Meanwhile, that treasured day on Dollymount's duneland ended in a manner befitting its resident genius.
"Of course I'd heard about Christy's bush on the 18th, and he wasn't far from it after a drive which, surprisingly, he drew off the ditch," he said. "Then he used the same black Ram Zebra driver to cut the ball off the deck, sending it over the Garden to about 20 feet from the hole.
"He must have been in his mid-70s at the time and I remember thinking that they were pretty amazing shots for a player of those years. Particularly the control he had over the golf ball.
"My brother James was caddying for me and we often talk about those shots -and how Christy rebuked us for sacrificing control by using soft golf balls. Amazing."
Which seemed a perfect cue for some shots with the MacGregor driver. Having searched for a tee that wasn't going to damage the precious face, Fox prepared to launch one of his finest.
Just before the crack of impact, however, he was aware of something drastically wrong. But it was only on seeing his sudden dash down the range that I realised what had happened. The wooden head, which hadn't seen action for several decades, had come adrift at impact and was eventually recovered by Fox about 50 yards away.
Walking back with the separated head, concern was evident in his face. On closer inspection, however, it transpired that no damage was done, though a fine crack was visible where the whipping had once held persimmon and steel firmly in place. Putting them together again, Fox bound them loosely as a temporary fix.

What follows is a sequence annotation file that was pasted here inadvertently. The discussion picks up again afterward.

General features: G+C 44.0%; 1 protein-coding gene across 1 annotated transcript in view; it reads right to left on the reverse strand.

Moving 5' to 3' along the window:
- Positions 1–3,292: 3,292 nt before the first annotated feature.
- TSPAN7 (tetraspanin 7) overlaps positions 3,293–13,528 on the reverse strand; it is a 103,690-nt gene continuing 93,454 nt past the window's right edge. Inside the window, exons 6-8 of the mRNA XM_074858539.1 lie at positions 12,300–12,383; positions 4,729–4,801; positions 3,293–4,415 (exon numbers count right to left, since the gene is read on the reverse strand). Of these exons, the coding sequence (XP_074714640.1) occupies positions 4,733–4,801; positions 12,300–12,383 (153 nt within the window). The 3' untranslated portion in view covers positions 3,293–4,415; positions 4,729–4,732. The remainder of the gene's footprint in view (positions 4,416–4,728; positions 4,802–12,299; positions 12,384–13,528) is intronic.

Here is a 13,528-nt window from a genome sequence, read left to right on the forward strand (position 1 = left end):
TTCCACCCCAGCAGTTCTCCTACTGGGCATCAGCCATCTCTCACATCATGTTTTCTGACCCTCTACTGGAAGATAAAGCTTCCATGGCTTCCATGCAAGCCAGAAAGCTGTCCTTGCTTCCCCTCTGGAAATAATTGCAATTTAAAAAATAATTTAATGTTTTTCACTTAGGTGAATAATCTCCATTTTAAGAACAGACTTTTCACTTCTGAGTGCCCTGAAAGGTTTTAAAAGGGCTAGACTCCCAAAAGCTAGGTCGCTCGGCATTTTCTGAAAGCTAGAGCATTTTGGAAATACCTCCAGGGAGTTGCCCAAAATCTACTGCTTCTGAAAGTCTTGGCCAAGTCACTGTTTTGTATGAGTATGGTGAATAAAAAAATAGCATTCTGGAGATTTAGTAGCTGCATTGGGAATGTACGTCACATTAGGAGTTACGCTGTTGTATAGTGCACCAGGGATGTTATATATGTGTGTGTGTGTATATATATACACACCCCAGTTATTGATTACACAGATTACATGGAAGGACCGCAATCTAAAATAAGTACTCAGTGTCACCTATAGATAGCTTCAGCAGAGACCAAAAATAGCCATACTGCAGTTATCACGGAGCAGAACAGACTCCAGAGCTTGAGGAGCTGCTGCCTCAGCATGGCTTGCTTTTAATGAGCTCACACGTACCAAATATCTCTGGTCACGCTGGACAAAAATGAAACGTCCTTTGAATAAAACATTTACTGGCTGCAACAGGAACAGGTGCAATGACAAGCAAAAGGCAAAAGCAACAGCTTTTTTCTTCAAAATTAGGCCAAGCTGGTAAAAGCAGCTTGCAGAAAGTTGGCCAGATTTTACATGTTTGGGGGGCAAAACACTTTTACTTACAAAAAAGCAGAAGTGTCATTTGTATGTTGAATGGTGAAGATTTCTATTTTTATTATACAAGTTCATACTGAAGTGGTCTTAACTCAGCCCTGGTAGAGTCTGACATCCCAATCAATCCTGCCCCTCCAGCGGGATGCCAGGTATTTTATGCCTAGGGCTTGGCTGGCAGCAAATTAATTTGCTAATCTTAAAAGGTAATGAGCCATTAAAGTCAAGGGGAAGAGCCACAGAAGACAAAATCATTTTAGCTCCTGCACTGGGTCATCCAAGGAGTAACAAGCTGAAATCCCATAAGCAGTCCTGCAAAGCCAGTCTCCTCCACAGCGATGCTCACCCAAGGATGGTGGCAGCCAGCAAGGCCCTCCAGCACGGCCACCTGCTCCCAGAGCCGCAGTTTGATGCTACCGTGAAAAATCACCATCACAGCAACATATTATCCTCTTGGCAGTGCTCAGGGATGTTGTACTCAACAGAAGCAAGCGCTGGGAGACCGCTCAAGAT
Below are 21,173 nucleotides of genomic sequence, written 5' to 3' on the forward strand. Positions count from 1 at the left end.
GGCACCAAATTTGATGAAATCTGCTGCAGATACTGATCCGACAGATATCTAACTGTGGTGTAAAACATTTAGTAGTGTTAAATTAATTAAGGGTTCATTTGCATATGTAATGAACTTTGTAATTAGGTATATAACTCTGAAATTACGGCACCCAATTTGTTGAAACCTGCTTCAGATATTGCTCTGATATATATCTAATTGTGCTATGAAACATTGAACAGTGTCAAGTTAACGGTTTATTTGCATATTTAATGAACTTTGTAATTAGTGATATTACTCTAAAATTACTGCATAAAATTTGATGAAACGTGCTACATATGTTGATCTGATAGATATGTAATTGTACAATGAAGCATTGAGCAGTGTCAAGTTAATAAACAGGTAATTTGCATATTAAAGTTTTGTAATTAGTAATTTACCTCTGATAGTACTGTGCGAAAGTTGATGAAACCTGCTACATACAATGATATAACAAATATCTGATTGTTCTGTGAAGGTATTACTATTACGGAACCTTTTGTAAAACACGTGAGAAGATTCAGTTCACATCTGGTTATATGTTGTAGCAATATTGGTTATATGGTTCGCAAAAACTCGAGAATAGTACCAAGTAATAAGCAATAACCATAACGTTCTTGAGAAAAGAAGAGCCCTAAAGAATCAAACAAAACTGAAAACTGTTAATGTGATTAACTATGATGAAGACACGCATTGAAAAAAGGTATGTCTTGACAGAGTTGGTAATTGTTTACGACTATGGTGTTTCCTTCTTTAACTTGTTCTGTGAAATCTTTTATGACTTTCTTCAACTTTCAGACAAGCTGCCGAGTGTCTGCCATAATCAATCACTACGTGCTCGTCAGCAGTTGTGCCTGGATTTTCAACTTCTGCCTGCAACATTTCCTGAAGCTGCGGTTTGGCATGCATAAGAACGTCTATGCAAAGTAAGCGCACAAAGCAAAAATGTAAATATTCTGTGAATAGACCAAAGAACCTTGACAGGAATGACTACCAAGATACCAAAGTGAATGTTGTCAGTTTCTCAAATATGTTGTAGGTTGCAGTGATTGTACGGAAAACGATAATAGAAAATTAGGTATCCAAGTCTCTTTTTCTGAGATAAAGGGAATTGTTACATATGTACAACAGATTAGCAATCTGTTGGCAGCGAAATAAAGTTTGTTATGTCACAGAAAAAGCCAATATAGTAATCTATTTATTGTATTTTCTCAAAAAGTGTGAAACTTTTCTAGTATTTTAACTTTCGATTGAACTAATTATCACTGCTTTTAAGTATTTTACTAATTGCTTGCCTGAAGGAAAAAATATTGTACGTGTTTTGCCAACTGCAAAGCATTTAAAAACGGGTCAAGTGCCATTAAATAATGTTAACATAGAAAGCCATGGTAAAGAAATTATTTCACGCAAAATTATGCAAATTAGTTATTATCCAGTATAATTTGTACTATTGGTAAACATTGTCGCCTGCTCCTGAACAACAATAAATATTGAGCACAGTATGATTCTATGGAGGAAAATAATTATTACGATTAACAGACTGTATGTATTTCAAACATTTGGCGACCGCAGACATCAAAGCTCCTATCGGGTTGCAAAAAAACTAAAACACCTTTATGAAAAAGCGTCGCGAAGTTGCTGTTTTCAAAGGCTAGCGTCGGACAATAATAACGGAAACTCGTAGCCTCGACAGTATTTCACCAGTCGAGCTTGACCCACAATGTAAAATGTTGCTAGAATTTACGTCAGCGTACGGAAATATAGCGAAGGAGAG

As a reminder of greatly changed times, he went on to remark that they no longer teach the art of whipping at the professionals' training school. "But I can still do it," he insisted proudly. "I learned from Peter Townsend when he was professional at Portmarnock."
That was when the notion struck me of intervention from the other side. Maybe Christy had decided that a faithful old servant had reached the end of its working life, and that it was now time to ease it into well-earned retirement in a suitable display case.
The thought instantly appealed to Fox as an explanation for the day's mishap, lending comfortable finality to an intriguing experiment.